Best Beaches in the Mediterranean – Travelers who love the sights, sounds and smells of the beautiful Mediterranean Sea should consider taking a cruise with stops at multiple destinations.
There are several ways to enjoy the best beaches in the Mediterranean.
But how do you decide which highlights to visit?
We’ve put together a list of the most idyllic hot spots so you can take in all the highlights of this wondrously diverse area.
You may choose to cruise, go by yacht, or fly directing to these locations.
Best beaches in the Mediterranean
With thousands of islands, making a stop in Greece can be tricky if you don’t know where to start.
Try Crete, which is the largest Greek island by area and has mile-upon-mile of picture-perfect coastline.
Head over to the eastern side of Crete to catch a boat to the beautiful untouched beach of Nissos Chrissi.
Here you can spend the day lazing on the white sands and snorkeling over the interesting seabed in the bay.
Nissos Chrissi is known as the Golden Island for good reason, as the colorful volcanic rocks are covered in fine sand and pretty purple shells.
If you feel like you’ve had too much sun, pack up a picnic and stroll into the cool cedar forest that coats the island.
Over on the west side, see if you can find the 13th century chapel of Agios Nikolaos and the Minoan ruins that still punctuate the landscape
Sailboats leave from the port at Lerapetra every morning and come back to pick up their sun-soaked passengers at 5pm.
The gorgeous island of Gozo is situated to the south of Sicily and is regularly referred to by experts as one of the best diving locations the Mediterranean has to offer.
With numerous dive schools around the island, along with crystal-clear waters, interesting caves and unusual marine life to spot, beginners through to PADI-qualified elites can enjoy the scores of dive sites on Gozo’s coast.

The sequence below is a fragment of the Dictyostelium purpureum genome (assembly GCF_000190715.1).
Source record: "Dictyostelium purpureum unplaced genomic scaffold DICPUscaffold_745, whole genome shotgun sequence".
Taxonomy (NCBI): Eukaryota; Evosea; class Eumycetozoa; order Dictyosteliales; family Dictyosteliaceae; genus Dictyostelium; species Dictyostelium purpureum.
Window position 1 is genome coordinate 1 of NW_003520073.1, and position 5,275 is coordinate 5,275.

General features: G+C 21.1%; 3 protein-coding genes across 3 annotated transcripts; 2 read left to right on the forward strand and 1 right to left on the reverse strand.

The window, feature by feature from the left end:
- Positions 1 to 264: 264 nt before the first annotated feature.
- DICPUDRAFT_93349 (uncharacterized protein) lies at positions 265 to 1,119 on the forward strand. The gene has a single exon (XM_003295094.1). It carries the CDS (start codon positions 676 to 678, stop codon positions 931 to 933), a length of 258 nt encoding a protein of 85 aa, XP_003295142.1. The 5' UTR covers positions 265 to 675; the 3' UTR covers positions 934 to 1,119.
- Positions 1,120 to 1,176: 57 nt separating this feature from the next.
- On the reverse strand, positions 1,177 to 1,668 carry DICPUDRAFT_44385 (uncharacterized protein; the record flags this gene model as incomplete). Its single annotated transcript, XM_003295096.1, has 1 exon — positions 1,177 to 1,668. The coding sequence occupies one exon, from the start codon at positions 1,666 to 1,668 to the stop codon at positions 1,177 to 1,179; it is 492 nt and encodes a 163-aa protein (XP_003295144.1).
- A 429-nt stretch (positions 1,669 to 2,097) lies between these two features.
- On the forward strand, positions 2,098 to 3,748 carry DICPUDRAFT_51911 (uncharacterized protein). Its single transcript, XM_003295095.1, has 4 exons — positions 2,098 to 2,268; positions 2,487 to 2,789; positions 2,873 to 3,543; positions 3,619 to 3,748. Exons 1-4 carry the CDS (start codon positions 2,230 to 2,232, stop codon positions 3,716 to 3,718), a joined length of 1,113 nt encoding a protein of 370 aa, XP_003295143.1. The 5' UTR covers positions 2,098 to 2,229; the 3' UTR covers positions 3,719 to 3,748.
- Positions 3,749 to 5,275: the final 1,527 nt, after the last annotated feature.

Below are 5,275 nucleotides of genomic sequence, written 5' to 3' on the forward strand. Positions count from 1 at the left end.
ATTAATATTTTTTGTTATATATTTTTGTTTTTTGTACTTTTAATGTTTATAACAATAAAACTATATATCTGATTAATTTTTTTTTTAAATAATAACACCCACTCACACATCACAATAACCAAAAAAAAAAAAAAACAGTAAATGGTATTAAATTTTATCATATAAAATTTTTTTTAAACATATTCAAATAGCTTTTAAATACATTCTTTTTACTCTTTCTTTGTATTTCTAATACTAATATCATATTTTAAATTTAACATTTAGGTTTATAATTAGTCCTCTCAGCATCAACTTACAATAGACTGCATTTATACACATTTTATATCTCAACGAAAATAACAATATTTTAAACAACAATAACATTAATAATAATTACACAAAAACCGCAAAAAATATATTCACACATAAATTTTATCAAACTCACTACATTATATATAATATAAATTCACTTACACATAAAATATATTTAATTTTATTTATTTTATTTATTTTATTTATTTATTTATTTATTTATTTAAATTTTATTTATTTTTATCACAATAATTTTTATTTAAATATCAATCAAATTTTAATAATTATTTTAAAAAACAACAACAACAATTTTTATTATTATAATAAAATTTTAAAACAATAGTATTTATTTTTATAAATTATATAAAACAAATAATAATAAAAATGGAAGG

If you prefer to stay on dry(ish) land, check out Ramla Bay on the north side of the island.
Relax on the red-tinged sand warmed by the heat of the sun or walk up the grassy hills framing the beach if you fancy taking advantage of the cool breezes blowing off the Med.
The island of Corsica is a great choice for cruise passengers, with its clean beaches, palm tree-lined boulevards and temperatures of 30C+ during the summer months.
On the south-west of the island is Cappiciolo, a wonderful stretch of sand that is peppered with secluded coves – perfect for exploring.
There are a couple of restaurants to dine in the middle of the day and a few hidden gems if you care to scramble down the rocky banks.
Thrill-seekers might like to pay a visit to Sant’Amanza in the south of Corsica to try out the best windsurfing conditions.
This sandy beach is popular with locals and tourists alike and is about six kilometers from the town of Bonifacio.
Mediterranean best seen by yacht
There’s no better way to experience the Mediterranean Sea than by yacht.
Since ancient times, sailors have navigated its warm waters and enjoyed breathtaking sunsets over its many coastlines and islands.
If you are fortunate enough to be able to visit, it will be an unforgettable experience.
Here’s why the Mediterranean is best seen by yacht and what you will see while you are there.